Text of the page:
For measuring evoked GABA release (PPRs), slices were incubated in recording ACSF with 100 µM D-AP5 (Tocris 0106) and 5.2 µM CNQX (Tocris 1045) added to block AMPA and NMDA-mediated currents, respectively. A tungsten bipolar stimulation electrode (CE2C55, FHC) coupled to an SD9 stimulator (Grass Instruments, RI, USA) or an ISO-STIM 01 M (NPI electronics, Tamm, Germany) was inserted into layer 2/3 of the auditory cortex, and pyramidal cells were patched in layer 2/3 next to the bipolar electrode (< 200 µm lateral distance) as described above. GABAergic currents were measured at a holding voltage of − 60 mV, and were completely abolished by application of Picrotoxin (data not shown). Stimulus duration (1–2 ms) and voltage were adjusted for a postsynaptic amplitude of ~ 200 pA. For the paired-pulse ratio measurements, we measured a stimulus pair with 50, 100, 150, 200, and 500 ms inter-stimulus interval (ISI), 5 sweeps per ISI, with 30 s pause between sweeps. We calculated the PPR as the ratio between peak amplitudes. For baseline 1, we used the average of the 500 ms before the first stimulus, and for baseline 2 we used the value directly before the second stimulus.

For the Agatoxin experiments, we patched pyramidal cells as described above, measured one PPR protocol at baseline (5 sweeps each of 5 ISIs, as above). Subsequently, we added ω-Agatoxin-IVA (Sigma A6719) to a final concentration of 400 nM (Zaitsev et al. 2007). GABAergic responses declined by ca. 85% over the following 10 min (Fig. S3), which was only the case with Agatoxin and not with control ACSF (data not shown). After 10 min incubation, we repeated the PPR protocol as described above.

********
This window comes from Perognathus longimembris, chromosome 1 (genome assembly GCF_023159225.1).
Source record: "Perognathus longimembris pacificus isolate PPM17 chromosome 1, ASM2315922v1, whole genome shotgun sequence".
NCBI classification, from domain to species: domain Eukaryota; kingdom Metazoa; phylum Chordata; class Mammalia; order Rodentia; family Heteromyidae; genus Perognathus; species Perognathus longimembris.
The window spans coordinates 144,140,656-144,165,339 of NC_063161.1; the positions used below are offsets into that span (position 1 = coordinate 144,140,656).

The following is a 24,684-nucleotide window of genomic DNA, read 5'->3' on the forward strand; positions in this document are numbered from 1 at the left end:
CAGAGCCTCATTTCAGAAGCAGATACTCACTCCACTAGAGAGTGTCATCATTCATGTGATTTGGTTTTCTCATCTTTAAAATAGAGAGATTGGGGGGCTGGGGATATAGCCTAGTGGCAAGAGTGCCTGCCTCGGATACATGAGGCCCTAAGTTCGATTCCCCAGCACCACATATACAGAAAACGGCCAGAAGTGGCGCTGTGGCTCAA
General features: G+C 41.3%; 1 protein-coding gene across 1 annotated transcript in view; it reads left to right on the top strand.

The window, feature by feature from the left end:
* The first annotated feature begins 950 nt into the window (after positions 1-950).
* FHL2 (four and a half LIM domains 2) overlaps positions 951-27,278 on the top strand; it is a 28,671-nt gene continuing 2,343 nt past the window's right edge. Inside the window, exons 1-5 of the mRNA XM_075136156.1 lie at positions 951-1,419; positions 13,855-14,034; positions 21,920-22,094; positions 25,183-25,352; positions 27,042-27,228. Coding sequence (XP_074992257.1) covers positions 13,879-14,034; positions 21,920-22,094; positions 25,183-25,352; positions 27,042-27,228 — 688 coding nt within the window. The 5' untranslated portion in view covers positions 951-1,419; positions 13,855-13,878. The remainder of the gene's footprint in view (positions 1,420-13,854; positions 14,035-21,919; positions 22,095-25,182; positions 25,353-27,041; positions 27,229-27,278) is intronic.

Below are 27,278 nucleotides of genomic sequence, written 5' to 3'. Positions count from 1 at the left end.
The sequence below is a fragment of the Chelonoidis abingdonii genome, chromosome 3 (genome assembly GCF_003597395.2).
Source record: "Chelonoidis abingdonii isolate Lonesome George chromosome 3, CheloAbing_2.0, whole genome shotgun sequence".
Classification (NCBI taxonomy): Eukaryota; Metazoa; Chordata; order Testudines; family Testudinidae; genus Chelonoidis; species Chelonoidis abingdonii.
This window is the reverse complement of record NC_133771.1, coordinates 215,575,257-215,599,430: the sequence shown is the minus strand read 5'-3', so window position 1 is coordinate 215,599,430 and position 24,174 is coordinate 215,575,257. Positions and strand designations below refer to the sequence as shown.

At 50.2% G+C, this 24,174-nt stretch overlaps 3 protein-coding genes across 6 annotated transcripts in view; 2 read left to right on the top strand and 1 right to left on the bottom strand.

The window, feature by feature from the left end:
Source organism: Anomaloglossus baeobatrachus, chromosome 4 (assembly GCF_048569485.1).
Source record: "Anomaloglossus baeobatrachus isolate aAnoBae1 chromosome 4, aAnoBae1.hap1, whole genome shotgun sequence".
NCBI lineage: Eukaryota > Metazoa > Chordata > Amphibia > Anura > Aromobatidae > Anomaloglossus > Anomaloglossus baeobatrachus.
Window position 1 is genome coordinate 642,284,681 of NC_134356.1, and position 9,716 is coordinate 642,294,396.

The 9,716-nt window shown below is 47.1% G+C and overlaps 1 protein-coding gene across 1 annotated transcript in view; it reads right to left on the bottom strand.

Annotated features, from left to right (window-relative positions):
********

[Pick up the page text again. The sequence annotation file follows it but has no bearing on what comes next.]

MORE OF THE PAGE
For the high-Ca2+ incubations in Fig. 4g–j, we added an additional 2 mM Ca2+ to the recording ACSF as described above, for a total ACSF Ca2+ concentration of 4 mM. The rundown experiments in Fig. 4i-k used 1-2 ms stimulus duration with initial peak amplitude adjusted to ~ 200 pA. We used a train of 100 stimuli with 100 ms ISI (10 Hz), with a recovery stimulus at 500 ms after the end of the stimulus train and 30 s inter-sweep interval, for 10 sweeps in total. The trains were then exported from Signal as txt files, and amplitudes were quantified using a custom-written Python script. All further data processing was done in Excel. For the graph shown in Fig. 4i, we normalized all amplitudes to the first peak amplitude.

Fig. 4
figure 4

Inhibitory GABAergic transmission is impaired in Ehmt1+/ auditory cortex at P14-16. a Representative traces of inhibitory miniature postsynaptic currents (mIPSCs) recorded from pyramidal neurons in Ehmt1+/+ (black) and Ehmt1+/ (red). Scale bar = 20 pA, 100 ms. b Cumulative probability plots of mIPSC Frequency (left), and mIPSC amplitude (right). N = 9/8 cells. c Left, Putative inhibitory presynapses (arrowheads) stained with Gad67 (green) next to neuronal somata (NeuN, red). Right, quantification of perisomatic Gad67+ puncta. N = 319/237 cells in 12/12 slices from 3/3 Ehmt1+/+/ Ehmt1+/ mice. Student’s t test. d Composite traces illustrating the paired-pulse paradigm. GABAergic inputs to A1 L2/3 pyramidal cells are stimulated at intervals of respectively 50, 100, 150, 200, or 500 ms. Scale bar = 100 ms. e Paired-pulse ratio for Ehmt1+/+ (black) and Ehmt1+/ (red). N = 14/14 cells from 4/4 Ehmt1+/+/ Ehmt1+/ animals. f Paired-pulse ratio in the presence of ω-Agatoxin-IVA, a specific blocker of P/Q type Ca2+ channels. g Comparison of Ehmt1+/+ PPR at physiological (2 mM, black) and elevated (4 mM, grey) extracellular Ca2+. h Comparison of Ehmt1+/ PPR at physiological (2 mM, red) and elevated (4 mM, salmon) extracellular Ca2+. i Run-down of vesicle pools by 10 Hz stimulation at 4 mM extracellular Ca2+. Normalized amplitudes plotted against time; 100 stimuli with 100 ms ISI, followed by control pulses at 500 ms and 30 s (sweep end). Multiple t tests with Benjamini–Hochberg correction. j Readily releasable pool determined from the 10 Hz stimulus train. RRP displayed normalized to the initial stimulus amplitude. k Release Probability determined from the 10 Hz stimulus train. *p < 0.05, **p < 0.01. Please see Supplementary Table 2 for exact values